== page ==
Watch the great Cicero and the brilliant Kelly Coughlin debate municipals bonds versus bank owned life insurance (BOLI). Part 2 topic: Balance Sheet Risk.
And now we begin Part Two of Debate in Rome. The subject today is Balance Sheet Risk, Cicero versus Coughlin, Munis versus BOLI. On the subject of Balance Sheet Risk, Cicero, the floor is yours.
Balance Sheet Risk: We represent an investment brokerage house that specializes in helping bank CFOs create a portfolio that minimizes balance sheet risk. While your municipal portfolio can go up and down in value based on interest rate changes, trading activity in the bond, and other things, we can help the bank minimize portfolio value volatility.
Balance Sheet Risk: I can help you make an allocation to a BOLI asset that is not impacted by changes in the value of the underlying investments. I believe the risk that interest rates will increase is greater than the likelihood they will go down, and consequently, it is wiser to make an allocation to an asset where the risk of balance sheet impairment can be transferred to a 3rd party, in this case and insurance company.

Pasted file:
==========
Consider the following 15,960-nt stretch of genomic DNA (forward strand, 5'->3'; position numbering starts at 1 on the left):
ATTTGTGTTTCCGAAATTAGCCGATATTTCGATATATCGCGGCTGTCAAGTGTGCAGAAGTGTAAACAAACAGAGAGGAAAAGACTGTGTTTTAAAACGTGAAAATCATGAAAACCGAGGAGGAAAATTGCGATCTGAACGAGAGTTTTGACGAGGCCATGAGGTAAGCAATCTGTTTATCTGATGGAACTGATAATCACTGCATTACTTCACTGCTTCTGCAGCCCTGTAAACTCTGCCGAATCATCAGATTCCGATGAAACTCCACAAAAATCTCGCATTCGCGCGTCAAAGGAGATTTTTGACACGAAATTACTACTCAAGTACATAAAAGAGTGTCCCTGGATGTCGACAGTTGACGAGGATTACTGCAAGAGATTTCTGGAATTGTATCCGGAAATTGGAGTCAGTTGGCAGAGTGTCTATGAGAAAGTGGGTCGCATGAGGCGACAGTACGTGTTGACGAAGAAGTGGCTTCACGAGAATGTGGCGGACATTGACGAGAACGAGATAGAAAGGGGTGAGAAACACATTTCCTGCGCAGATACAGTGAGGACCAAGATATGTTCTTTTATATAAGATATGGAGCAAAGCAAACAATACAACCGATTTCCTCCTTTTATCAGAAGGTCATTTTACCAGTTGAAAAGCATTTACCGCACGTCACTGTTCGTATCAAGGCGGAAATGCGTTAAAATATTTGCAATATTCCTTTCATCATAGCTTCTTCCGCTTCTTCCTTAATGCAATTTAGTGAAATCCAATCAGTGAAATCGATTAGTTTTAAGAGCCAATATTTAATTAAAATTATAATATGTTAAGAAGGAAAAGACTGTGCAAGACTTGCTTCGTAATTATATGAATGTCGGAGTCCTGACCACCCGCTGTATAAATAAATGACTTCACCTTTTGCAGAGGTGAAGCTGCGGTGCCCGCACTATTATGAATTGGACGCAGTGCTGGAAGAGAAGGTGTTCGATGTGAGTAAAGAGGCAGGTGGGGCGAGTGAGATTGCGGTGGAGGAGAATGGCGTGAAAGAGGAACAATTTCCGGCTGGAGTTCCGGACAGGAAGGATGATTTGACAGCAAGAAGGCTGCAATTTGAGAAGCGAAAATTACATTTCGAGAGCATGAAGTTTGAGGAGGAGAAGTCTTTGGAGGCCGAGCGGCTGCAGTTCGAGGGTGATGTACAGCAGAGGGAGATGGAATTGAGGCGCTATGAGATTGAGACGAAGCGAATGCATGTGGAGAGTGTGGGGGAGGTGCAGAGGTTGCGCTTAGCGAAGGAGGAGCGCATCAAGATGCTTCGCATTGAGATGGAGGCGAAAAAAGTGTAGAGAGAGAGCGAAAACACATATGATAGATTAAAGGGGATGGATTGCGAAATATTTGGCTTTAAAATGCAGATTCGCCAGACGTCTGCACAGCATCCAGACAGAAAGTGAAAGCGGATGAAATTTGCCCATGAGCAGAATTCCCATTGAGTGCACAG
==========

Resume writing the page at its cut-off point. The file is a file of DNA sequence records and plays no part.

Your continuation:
Mr. Coughlin, I want to caution you that simply inserting “and” into a single sentence simply to extend the sentence is a breach of the two sentence rule.
On the subject of Balance Sheet Risk, by a show of hands who thinks Muni bonds are better?
Who thinks BOLI is better? BOLI wins balance sheet risk test. BOLI wins one full point.
That is it for Part Two of Debate in Rome. The subject was Balance Sheet Risk: Munis vs Boli, Cicero vs Coughlin. Coughlin and BOLI win. In Part Three, they will debate Cost to Acquire Asset: Munis vs BOLI, Cicero vs Coughlin